As you probably know, a knitting stitch is composed of alternating purl and purl stitches, depending on the different rows and stitches of a project. So once you've mastered both purl and purl stitches, you can consider yourself ready to execute all the different types of stitches that exist !
There are three types of stitches that are well known and among the most used by knitters. First of all, the moss stitch, which is made up exclusively of purl stitches and which is said to be the simplest stitch in knitting. Ideal for beginners !
Then we have the stockinette stitch, the reference in knitting, it consists in making a row of stitches right side up and then a row of stitches wrong side up. It is also the stitch usually used to give you the indication of the quantity of balls you will need for a project.
Finally, of course, comes the rice stitch. This last one consists in mounting the stitches and then, alternating on all the row, a stitch right side then a stitch on the reverse side,...and so on.
Although the three points mentioned above are the most common, there are others that are a little less known but not necessarily more complicated to master.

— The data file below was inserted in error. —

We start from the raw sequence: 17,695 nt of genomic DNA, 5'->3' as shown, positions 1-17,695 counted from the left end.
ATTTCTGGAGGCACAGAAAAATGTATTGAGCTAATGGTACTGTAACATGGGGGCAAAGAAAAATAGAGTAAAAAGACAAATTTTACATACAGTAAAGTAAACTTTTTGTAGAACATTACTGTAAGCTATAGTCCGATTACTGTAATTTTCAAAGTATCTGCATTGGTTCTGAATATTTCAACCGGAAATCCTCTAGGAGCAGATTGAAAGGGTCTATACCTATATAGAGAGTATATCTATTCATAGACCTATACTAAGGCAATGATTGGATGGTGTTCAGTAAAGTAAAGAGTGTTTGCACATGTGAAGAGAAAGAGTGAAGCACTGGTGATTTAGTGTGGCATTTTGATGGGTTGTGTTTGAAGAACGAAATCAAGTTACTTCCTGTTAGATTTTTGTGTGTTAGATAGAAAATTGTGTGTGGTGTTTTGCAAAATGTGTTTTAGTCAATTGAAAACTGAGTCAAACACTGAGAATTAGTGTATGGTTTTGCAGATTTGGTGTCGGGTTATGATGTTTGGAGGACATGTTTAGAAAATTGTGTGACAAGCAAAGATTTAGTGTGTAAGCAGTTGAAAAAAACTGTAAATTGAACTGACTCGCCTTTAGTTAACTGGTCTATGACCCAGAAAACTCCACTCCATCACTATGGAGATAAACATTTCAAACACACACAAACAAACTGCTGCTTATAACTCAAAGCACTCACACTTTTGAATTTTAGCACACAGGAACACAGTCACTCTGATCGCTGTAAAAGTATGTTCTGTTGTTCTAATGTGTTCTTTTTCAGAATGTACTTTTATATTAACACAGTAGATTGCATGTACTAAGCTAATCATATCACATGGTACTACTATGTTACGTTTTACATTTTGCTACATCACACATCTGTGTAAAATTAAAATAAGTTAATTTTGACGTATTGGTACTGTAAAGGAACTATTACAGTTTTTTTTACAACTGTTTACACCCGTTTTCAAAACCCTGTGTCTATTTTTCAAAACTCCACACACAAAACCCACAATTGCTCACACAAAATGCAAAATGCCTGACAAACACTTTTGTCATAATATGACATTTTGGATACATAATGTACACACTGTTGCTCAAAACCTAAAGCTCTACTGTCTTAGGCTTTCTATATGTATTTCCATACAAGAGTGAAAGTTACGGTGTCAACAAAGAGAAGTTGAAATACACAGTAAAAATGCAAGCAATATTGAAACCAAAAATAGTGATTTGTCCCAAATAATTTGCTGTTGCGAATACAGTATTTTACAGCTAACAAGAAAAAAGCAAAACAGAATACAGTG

First, we have the wheat stitch. The purpose of this stitch is to knit the stitches as they appear, i.e. right side up or wrong side up, and then to counteract them from time to time. This means that every third row, for example, if your stitch is right side up, you knit it backwards and vice versa.
Then there is also the godron stitch. This one consists of knitting the first, third, fourth and sixth rows right side up and knitting the second and fifth rows wrong side up. This process always repeats these six rows until the end of your project. Note that this stitch gives a very elastic look to your projects !
Ribs are what you find most of the time on the ends of your sweaters. There are several types of ribbing, but the most popular are 1/1 and 2/2 ribbing.
To knit 1/1 ribbing, simply knit your first row one stitch right side up, one stitch wrong side up until the end of the row, then for all other rows, knit the stitches as they occur.
As for the 2/2 ribbing, the principle does not change! Only for the first row where, instead of making one stitch right side up and one stitch wrong side up, you will have to make two stitches right side up and two stitches wrong side up. Then, for all the other rows, you will just have to knit the stitches as they appear.
Beyond the basic stitches and ribs, there are for the most expert among you, the foam ribs and the quilted ribs! Or, there are also twists that will bring a certain style to your work thanks to the use of a special needle. So, if you decide to challenge yourself with these last examples, we strongly advise you to watch several tutorials to help you and to arm yourself with determination.
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